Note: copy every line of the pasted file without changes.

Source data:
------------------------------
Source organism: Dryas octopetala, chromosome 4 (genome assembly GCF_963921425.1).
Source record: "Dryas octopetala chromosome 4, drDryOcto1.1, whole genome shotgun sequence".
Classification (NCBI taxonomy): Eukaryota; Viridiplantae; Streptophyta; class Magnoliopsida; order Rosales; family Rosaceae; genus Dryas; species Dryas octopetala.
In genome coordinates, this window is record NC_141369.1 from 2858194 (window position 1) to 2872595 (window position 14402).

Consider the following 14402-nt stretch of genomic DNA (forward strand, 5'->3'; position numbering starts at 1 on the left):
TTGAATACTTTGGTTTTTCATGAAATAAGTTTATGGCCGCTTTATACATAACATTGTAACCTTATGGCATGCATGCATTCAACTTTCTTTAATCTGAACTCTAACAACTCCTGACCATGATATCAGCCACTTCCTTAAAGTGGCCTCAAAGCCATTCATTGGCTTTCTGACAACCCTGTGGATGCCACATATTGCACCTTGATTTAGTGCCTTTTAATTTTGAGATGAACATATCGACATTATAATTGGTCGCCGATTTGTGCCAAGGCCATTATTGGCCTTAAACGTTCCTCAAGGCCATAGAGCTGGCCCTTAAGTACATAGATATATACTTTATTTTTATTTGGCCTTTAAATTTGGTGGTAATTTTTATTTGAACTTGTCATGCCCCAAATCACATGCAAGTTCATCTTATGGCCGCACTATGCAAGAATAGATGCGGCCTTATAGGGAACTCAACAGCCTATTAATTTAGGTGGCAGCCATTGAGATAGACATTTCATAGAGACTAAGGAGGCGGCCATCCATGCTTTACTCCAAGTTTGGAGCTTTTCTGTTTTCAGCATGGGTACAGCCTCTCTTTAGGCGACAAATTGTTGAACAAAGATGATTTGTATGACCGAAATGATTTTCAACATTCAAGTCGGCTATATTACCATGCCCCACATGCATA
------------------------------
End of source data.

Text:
Source organism: Dryas octopetala, chromosome 4 (genome assembly GCF_963921425.1).
Source record: "Dryas octopetala chromosome 4, drDryOcto1.1, whole genome shotgun sequence".
Classification (NCBI taxonomy): Eukaryota; Viridiplantae; Streptophyta; class Magnoliopsida; order Rosales; family Rosaceae; genus Dryas; species Dryas octopetala.
In genome coordinates, this window is record NC_141369.1 from 2858194 (window position 1) to 2872595 (window position 14402).

Consider the following 14402-nt stretch of genomic DNA (forward strand, 5'->3'; position numbering starts at 1 on the left):
TTGAATACTTTGGTTTTTCATGAAATAAGTTTATGGCCGCTTTATACATAACATTGTAACCTTATGGCATGCATGCATTCAACTTTCTTTAATCTGAACTCTAACAACTCCTGACCATGATATCAGCCACTTCCTTAAAGTGGCCTCAAAGCCATTCATTGGCTTTCTGACAACCCTGTGGATGCCACATATTGCACCTTGATTTAGTGCCTTTTAATTTTGAGATGAACATATCGACATTATAATTGGTCGCCGATTTGTGCCAAGGCCATTATTGGCCTTAAACGTTCCTCAAGGCCATAGAGCTGGCCCTTAAGTACATAGATATATACTTTATTTTTATTTGGCCTTTAAATTTGGTGGTAATTTTTATTTGAACTTGTCATGCCCCAAATCACATGCAAGTTCATCTTATGGCCGCACTATGCAAGAATAGATGCGGCCTTATAGGGAACTCAACAGCCTATTAATTTAGGTGGCAGCCATTGAGATAGACATTTCATAGAGACTAAGGAGGCGGCCATCCATGCTTTACTCCAAGTTTGGAGCTTTTCTGTTTTCAGCATGGGTACAGCCTCTCTTTAGGCGACAAATTGTTGAACAAAGATGATTTGTATGACCGAAATGATTTTCAACATTCAAGTCGGCTATATTACCATGCCCCACATGCATA